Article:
The best aspect of Pulp Fiction is not the well-plotted story, which is twisted and interwoven perfectly, or the fantastic cast, some of which deliver the best performances of the their careers, but instead its the simple, inconsequential writing. Director Quentin Tarantino would become known for his naturalistic way of writing dialogue and bringing the mundane but ultimately interesting to any sort of scene. Pulp Fiction has this in abundance and it works perfectly here with conversations about burgers, sucking toes and priceless watch heirlooms fitting perfectly into the twisted, layered but expertly crafted plot.
To say “plot” is too simplistic. Pulp Fiction brings together four or five key stories, with mini-stories embedded within. It has everything from gangsters collecting briefcases, defeated boxers skipping town, a disastrous non-date and a run-in with a gimp. Considering Pulp Fiction has so many different aspects, all interlinking, overlapping and causing knock-on effects within each story, its a testament to Tarantino’s writing that none of this is ever boring and although some stories do stand-out, they are all engaging.
It does mean this is a film which jumps from one type of scene to another. Comedy comes from bizarre tragedy, bizarre set-pieces lead to extremely tense stand-offs and the way the movie is book-ended by the same scene, unfolding in more depth once the events of the movie have played out, is as clever as writing can get.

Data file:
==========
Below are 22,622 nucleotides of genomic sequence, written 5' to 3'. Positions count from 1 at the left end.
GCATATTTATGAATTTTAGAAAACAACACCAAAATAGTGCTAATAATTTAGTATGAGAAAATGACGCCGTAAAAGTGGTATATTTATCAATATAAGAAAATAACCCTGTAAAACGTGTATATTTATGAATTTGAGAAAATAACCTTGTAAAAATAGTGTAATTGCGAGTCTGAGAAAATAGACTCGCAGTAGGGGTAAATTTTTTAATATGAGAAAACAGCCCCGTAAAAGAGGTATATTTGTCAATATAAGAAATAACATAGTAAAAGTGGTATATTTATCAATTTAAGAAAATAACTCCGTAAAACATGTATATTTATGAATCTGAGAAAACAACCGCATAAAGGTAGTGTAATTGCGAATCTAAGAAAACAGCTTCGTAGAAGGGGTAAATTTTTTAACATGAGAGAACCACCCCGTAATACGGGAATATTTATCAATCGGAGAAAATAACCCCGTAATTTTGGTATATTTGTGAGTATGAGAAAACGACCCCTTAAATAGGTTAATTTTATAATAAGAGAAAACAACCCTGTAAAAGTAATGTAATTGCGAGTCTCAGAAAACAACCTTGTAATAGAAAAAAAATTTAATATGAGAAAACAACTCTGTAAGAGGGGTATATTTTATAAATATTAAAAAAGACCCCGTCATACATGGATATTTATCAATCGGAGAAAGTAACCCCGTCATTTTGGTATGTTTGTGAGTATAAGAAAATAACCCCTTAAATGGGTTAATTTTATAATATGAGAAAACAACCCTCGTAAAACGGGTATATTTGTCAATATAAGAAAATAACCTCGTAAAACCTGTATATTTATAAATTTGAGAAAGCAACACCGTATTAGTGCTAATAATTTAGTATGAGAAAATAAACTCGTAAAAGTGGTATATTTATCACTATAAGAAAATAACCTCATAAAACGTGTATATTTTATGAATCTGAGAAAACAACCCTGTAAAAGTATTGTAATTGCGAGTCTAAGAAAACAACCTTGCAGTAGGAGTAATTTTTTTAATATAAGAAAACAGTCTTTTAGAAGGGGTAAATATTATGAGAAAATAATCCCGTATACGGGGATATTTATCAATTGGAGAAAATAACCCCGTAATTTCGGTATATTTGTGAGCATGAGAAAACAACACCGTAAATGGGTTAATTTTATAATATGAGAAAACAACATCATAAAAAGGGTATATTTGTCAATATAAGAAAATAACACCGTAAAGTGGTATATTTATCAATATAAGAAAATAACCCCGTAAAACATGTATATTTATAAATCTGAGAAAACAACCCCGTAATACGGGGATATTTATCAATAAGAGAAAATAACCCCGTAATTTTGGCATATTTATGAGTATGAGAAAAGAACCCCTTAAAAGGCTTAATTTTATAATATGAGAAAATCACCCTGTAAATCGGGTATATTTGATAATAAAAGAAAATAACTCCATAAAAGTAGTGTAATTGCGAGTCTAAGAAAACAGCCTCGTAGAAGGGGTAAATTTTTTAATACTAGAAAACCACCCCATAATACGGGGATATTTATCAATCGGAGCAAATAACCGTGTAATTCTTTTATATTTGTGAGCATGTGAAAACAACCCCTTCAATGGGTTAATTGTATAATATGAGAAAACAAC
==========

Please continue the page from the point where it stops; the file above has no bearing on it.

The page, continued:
All of this is helped by a fantastic cast. Considering this is Tarantino’s second movie after Reservoir Dogs, he has a cast which come together as if this was a legendary director’s last hurrah. Samuel L Jackson plays the coolest heavy on-screen, a role which would go on to define his career while John Travolta revives a long-dead career playing Jackson’s violent, ultra-cool partner. Uma Thurman almost steals the movie in her segment while the movie also gives us Bruce Willis in a situation out of his comfort zone. All this and there is room for Harvey Keitel and Christopher Walken to make impactful cameos.
The movie has become legendary and delivers so many iconic scenes which never get tired. It is easy to see why so many directors have tried to imitate this sort of movie and try to ape the style of Tarantino, with the director himself never truly bettering his second movie. There is a freedom and independent style to this film which feels lost in his later movies as he gets more ambitious and to some, self-indulgent. Pulp Fiction is Tarantino working to a small budget, delivering what feels like a small film but giving the world a movie which would become timeless.
Overall, Pulp Fiction is an iconic movie. The stories are well-told, the cast delivers with star names playing key roles and Tarantino finishes it off with his signature, inconsequential but endlessly repeated dialogue. Tarantino would never better this movie but he would come close.
Rating – 5!
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